EMV’s Role In Increased Card Declines On Subscriptions In 2015

Jul 26, 2016

According to a new report released by Recurly, a recurring-billing technology provider based in San Francisco, card declines on subscriptions averaged more than 12% in 2015. The company analyzed 25 million transactions over the course of 2015 to provide its analysis.

Card Decline Increase

As Recurly reports, the EMV rollout was the main reason for the increase. The analysis also revealed that declines grew throughout 2015, averaging almost 16% in the fourth quarter. The company finds seasonality could also play its role in such increase.

The authors of the report note that Q4 of any year featured increased retail activity since consumers started making their holiday purchases and the balances on their credit cards increased.

There is also another factor that played its role in the latter part of 2015. It has to do with the fact that cardholders received new credit cards with additional security measures to fight point-of-sale (POS) fraud. These cards came with new expiration dates. What is more, in many cases, they were designed with new security codes. On a side note, if this information is not updated, transactions can be declined.

Churn and Found Subscriptions

To enjoy safe and secure payment processing, merchants should turn only to reliable processors in the filed like eMerchantbroker. EMB is voted the #1 high risk merchant account provider in the US and boats an A+ rating with BBB. EMB offers unmatched protection from fraud to help merchants reduce chargebacks and increase revenue.

The report presented by Recurly focused on churn and found subscription merchants as well. It was found out that these merchants were likely to lose around 10% of their business to attrition within a typical year.

According to the report, churn rates grew at the beginning of the year. B2C businesses had higher churn rates than the average, which was 11.2%. B2B churn rates were a bit lower than the average. 20% of the total churn was not found to be on purpose, meaning invalid card information on file could be the reason for these subscriptions to be canceled.

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Having a merchant account allows an account holder to take advantage of merchant cash advances. When a merchant is approved for an advance, the business agrees to receive a lump sum of cash in exchange for an agreed-upon percentage of future credit card sales.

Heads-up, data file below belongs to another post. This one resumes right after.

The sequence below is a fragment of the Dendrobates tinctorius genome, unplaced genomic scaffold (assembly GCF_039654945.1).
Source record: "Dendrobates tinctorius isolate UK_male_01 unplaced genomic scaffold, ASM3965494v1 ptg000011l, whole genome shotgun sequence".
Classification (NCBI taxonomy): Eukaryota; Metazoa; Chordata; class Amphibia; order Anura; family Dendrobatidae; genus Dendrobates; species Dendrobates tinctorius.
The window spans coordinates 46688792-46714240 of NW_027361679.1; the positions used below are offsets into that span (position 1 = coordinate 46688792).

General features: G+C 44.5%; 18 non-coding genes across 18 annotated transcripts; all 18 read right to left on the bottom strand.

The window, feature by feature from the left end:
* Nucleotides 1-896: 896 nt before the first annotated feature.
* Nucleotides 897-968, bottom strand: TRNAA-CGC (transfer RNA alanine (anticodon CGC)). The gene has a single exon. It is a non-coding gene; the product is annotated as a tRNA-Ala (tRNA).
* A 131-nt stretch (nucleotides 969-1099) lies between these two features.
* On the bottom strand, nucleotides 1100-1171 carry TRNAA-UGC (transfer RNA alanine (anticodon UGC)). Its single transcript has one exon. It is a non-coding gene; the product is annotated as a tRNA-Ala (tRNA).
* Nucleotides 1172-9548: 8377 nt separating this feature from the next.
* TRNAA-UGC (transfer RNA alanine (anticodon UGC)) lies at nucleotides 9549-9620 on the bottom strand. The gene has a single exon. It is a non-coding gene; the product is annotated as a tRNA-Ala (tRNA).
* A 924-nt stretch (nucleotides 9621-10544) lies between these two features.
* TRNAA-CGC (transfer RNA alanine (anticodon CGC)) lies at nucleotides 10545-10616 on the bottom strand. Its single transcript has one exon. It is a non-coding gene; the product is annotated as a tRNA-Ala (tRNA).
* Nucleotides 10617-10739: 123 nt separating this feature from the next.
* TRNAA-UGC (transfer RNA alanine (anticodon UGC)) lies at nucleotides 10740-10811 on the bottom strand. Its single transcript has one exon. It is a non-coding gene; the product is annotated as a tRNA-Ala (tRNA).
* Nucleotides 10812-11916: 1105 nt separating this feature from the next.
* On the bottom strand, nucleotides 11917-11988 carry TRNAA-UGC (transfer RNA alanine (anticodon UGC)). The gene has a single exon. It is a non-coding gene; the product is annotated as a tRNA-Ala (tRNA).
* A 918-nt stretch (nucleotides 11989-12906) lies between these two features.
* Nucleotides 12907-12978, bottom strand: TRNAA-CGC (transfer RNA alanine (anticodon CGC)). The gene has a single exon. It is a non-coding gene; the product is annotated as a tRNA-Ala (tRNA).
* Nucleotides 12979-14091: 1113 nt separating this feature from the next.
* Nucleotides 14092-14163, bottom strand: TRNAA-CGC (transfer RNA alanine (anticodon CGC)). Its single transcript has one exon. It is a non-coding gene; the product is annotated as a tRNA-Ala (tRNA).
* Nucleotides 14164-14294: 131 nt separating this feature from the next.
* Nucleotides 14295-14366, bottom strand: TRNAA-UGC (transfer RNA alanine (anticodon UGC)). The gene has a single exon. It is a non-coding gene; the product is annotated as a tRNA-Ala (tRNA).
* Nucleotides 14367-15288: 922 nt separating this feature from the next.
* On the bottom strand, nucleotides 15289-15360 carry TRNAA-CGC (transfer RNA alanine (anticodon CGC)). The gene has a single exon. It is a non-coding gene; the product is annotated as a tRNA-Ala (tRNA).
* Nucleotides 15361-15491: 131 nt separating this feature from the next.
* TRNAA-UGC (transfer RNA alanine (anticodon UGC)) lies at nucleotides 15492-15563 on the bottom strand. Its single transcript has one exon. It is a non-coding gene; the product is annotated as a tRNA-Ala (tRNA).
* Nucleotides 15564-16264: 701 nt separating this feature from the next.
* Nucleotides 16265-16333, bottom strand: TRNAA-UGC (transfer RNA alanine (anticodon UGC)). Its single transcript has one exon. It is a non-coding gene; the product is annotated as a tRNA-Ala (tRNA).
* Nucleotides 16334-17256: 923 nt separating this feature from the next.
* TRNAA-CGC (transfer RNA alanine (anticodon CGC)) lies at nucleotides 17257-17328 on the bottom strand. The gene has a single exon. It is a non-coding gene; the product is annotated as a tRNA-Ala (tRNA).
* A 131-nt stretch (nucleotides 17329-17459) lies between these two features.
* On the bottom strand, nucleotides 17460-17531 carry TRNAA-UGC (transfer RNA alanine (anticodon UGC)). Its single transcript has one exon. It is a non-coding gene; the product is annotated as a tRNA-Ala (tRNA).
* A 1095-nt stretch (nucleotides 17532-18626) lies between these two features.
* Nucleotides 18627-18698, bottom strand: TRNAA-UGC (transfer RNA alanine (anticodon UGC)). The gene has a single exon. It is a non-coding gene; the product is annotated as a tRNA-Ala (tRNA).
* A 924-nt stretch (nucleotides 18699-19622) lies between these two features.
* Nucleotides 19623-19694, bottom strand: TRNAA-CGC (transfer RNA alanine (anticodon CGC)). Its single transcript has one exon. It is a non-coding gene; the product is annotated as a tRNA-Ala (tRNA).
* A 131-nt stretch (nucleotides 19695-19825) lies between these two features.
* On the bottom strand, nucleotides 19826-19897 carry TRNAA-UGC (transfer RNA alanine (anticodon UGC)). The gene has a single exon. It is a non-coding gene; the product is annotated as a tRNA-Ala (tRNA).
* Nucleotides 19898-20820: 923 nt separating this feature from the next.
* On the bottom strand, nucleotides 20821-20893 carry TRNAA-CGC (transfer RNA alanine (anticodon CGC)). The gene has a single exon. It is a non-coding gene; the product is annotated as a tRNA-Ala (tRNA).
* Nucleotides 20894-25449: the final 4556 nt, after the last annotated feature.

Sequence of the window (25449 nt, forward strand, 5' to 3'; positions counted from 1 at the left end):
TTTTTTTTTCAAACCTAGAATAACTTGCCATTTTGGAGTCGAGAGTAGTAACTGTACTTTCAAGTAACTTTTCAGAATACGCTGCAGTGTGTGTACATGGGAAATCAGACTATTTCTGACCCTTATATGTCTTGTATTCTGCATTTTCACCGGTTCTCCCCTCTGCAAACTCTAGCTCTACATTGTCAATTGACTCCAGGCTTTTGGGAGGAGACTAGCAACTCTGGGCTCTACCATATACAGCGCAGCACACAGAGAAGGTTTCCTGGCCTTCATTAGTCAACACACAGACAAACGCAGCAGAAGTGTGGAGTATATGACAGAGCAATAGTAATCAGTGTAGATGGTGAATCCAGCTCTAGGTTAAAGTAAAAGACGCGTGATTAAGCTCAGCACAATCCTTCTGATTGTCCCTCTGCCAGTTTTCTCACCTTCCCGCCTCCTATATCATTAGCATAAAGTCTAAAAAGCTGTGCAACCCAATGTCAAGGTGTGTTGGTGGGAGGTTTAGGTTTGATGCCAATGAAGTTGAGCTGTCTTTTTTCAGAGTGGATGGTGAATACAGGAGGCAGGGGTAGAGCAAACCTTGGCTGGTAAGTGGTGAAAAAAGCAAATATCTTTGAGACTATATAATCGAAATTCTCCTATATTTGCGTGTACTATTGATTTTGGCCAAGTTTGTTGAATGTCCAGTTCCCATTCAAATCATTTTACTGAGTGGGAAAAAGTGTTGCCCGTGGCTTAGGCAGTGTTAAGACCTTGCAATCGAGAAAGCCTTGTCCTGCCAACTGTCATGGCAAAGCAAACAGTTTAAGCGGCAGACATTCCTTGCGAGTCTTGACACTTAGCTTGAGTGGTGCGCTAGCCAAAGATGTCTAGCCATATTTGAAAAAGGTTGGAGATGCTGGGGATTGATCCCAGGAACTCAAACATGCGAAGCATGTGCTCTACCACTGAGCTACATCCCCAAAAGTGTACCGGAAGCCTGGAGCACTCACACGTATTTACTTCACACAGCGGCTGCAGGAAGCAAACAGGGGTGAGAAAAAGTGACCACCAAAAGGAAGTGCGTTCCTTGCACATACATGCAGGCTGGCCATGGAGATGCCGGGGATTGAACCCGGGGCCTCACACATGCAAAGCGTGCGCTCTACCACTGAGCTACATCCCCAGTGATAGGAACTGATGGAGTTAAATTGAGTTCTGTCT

Pricing varies depending the merchant’s industry, past credit card processing history, the type of business seeking the account, average ticket sales, and average transaction volumes.

Yes, EMB works with merchants who are building their credit, as well as those who have poor credit. EMB also approves merchants that have no credit card processing history and businesses that have lost their merchant accounts due to high chargebacks.

Several factors influence a merchant’s risk level. Though only one factor likely will not get a merchant classified as high risk, a combination of these may: business size, location, and industry, credit score, credit card processing history, a industry’s reputation for excessive chargebacks, a prior history of high chargeback ratios, and whether a merchant exclusively sells online.

Virtual terminals are stationed on a merchant’s website, making it easy for customers to make a payment or purchase online. Merchants or a payment processor can easily set up virtual terminals, so online businesses can accept credit and debit card and e-check transactions.

A merchant account is a business account with an acquiring bank. Without this business account, which actually works more like a line of credit, a merchant cannot accept and process credit and debit card transactions. Businesses need a merchant account to accept major credit cards via a static point-of-sale terminal, mobile card reader, or through a virtual payment gateway.

After filling out EMB’s simple online application and submitting any necessary, requested documents, many merchants get approved within 24 and 48 hours.

EMB specializes in working with high-risk merchants. EMB works with many merchants, including but not limited to businesses in these industries: gambling and gaming, adult entertainment, nutraceuticals, vaping and e-cigarettes, electronics, tech support, travel, high-end furniture, weight loss programs, calling cards, e-books and software, and telecommunications.

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